Top 5 FAQs about triglycerides answered

Triglycerides are essentially a type of fat, which is found in the blood and is used by the body for energy and routine, ongoing activities.

We all need a decent amount of triglycerides for day-to-day functioning. However, a high level of triglycerides can be a sign of metabolic syndrome and, most commonly, cardiovascular diseases that increase your risk of heart diseases, diabetes and stroke. Today, we take a look at the top 5 FAQs about triglycerides.

With expert inputs from Dr. Graham Jackson, Consultant Cardiologist at London Bridge Hospital, Surrey.

Where do cholesterol and triglycerides come from? Cholesterol and triglycerides provide energy to the body's cell. It comes from our food that we eat and our body that makes it. It is produced from the carbohydrates and fat that we eat only after 8 hours of our eating. Our liver takes these cholesterol and triglycerides that we ate from our blood stream and then wraps them in protein packs and sends them to tissues for its function. When there is no dietary triglyceride available, then the liver produces them and sends for its function.

What are LDL and HDL? HDL is commonly known as High Density Lipoprotein, which is good for the heart. It is a kind of cholesterol that is produced by liver to carry cholesterol and other fats from tissues. It cleans the walls of blood vessels and protects from building excess cholesterol in the artery. LDL is referred as Low Density Lipoprotein, which is one of the main five lipoproteins. LDL cholesterol tendency is to build up and cause blockage in the artery. That's why LDL is considered as Bad Cholesterol.

Why are high LDL cholesterol levels bad? High LDL cholesterol is considered as dangerous because it starts blocking the inner walls of the arteries, which feeds the brain and heart to function. If a clot forms in the artery or blocks a narrow artery, then a heart attack or stroke can result.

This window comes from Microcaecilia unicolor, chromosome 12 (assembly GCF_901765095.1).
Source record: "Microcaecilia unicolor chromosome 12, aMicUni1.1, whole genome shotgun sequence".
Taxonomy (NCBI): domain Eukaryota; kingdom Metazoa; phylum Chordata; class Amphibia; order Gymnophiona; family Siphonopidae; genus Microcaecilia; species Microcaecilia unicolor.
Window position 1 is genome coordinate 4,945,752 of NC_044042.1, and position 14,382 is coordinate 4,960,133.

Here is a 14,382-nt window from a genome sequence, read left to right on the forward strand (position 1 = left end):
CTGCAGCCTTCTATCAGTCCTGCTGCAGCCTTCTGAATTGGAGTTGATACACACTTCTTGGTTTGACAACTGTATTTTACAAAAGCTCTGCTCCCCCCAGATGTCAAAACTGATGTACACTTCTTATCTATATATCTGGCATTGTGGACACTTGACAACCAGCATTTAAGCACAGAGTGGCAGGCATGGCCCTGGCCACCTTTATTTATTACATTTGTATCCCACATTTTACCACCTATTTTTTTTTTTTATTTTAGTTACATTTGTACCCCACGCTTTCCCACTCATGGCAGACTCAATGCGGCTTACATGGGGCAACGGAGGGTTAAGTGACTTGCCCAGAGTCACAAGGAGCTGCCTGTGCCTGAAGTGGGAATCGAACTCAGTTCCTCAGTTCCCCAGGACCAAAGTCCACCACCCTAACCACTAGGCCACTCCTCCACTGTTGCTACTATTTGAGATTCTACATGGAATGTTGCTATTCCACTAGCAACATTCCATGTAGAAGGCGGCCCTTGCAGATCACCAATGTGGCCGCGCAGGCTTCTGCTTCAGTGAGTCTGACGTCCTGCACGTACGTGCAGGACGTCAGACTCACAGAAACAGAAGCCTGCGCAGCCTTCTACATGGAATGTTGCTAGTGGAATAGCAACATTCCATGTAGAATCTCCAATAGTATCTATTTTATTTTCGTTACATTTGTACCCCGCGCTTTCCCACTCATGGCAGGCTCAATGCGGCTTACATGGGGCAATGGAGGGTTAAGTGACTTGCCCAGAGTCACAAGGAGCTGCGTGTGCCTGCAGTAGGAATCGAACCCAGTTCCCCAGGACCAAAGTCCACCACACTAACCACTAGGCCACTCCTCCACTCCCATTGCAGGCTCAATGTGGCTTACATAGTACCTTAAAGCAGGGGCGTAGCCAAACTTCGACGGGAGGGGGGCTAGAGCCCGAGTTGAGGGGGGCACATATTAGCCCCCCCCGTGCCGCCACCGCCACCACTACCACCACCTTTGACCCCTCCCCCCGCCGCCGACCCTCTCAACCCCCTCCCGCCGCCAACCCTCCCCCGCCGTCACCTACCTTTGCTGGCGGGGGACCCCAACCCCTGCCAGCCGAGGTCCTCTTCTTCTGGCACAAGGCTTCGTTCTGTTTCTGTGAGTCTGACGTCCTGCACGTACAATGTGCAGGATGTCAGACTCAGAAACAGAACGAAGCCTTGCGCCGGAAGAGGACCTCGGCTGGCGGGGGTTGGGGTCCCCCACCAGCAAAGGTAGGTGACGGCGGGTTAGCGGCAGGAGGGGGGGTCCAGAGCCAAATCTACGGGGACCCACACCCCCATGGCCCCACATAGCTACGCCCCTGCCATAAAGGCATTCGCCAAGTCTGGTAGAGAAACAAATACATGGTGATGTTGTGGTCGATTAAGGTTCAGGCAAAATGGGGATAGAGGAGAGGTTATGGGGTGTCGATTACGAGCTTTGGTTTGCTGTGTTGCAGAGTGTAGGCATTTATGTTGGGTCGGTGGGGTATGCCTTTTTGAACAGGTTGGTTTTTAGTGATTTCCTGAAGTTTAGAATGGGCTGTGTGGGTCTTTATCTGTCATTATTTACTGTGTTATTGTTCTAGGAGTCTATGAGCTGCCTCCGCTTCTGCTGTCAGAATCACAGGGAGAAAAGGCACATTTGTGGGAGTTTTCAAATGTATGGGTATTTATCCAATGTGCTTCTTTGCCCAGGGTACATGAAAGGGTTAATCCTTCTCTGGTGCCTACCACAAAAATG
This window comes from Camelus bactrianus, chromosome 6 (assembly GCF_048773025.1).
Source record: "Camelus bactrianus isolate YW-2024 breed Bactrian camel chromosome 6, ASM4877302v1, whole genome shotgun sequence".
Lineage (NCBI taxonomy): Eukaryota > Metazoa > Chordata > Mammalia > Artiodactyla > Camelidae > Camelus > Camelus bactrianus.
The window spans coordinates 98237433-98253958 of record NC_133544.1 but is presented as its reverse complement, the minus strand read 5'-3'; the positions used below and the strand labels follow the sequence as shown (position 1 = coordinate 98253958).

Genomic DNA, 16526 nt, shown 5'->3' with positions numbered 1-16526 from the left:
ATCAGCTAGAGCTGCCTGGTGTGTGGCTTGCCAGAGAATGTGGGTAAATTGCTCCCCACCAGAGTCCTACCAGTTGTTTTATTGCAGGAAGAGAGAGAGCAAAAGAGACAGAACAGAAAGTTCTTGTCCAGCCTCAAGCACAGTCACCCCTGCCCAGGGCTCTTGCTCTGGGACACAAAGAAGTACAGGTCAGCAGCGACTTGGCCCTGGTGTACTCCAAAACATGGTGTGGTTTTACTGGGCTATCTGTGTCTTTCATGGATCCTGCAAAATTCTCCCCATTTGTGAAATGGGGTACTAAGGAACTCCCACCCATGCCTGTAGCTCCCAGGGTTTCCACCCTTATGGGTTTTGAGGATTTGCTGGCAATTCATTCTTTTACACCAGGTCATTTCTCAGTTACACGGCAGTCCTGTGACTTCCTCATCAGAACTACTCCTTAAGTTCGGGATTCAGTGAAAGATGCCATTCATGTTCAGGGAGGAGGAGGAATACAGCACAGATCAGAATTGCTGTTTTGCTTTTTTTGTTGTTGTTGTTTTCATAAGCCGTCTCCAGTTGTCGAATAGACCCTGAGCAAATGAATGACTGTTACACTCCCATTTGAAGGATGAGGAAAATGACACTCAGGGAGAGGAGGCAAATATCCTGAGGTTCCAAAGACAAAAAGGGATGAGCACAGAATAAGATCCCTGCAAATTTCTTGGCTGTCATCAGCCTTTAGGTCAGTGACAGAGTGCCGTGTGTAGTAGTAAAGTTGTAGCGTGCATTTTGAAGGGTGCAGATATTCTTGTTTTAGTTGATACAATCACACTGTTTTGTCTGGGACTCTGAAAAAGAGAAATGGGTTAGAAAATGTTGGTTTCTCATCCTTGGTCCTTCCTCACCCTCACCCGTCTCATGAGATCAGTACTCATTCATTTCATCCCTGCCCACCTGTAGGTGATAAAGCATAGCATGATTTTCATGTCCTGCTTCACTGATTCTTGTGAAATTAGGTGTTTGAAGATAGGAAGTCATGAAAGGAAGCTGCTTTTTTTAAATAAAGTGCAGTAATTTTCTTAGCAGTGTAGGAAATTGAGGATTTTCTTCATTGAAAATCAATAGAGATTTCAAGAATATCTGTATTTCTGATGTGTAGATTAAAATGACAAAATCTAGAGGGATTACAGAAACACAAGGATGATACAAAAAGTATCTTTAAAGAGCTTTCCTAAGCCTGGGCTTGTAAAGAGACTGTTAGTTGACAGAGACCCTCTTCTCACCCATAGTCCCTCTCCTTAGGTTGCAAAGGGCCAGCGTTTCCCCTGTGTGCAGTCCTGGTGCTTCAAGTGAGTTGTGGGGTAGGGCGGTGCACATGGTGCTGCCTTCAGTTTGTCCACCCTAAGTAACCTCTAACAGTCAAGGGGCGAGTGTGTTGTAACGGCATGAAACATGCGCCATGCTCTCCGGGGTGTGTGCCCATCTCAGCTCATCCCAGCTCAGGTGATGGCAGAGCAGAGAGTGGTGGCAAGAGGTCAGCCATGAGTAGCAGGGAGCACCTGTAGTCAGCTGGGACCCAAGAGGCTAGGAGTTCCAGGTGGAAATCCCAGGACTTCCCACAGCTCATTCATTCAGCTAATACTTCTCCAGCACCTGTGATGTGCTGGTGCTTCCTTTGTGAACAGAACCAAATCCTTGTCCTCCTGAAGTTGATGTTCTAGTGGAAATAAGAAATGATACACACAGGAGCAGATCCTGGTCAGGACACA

Why is HDL Cholesterol called 'Good' Cholesterol? HDL cholesterol is considered as good cholesterol for heart and overall health, as it helps to remove the cholesterol from the arteries and protects against dangerous blockages in the arteries. HDL cholesterol backs to the liver, where it is recycled in the body. The principal of HDL is simple, the "Higher is better". Even a person, who has lower HDL in their lipid profile (inclusive of HDL and LDL), are at more risk of Heart disease.

What are the best lifestyle habits to lower plasma triglyceride levels? Lose weight, if you are obese and particularly, around your waist.

Exercise daily. Any kind of activity will work like walking, gym, aerobics, cycling, playing, as it increases good cholesterol and lowers bad cholesterol and triglycerides.

Limit your intake of alcohol, as alcohol is high in calories and sugar and has great effect on triglyceride.

Quit smoking, as it increases the chances of heart diseases.

Avoid trans fat from your diet i.e. like fired, snacks, junk food.

Reduce your intake of calorie that helps to reduce the triglyceride.

Dr Graham Jackson is a Consultant Cardiologist at London Bridge Hospital, London and BMI Shirley Oaks Hospital in Croydon, Surrey. Dr Jackson's NHS base was Guy's and St Thomas' Hospitals, where he is now an honorary consultant. His interests include the detection, management and treatment of sexual dysfunction in cardiac patients. He is the author of BJAIN book- Heart Health At Your Finger Tips.

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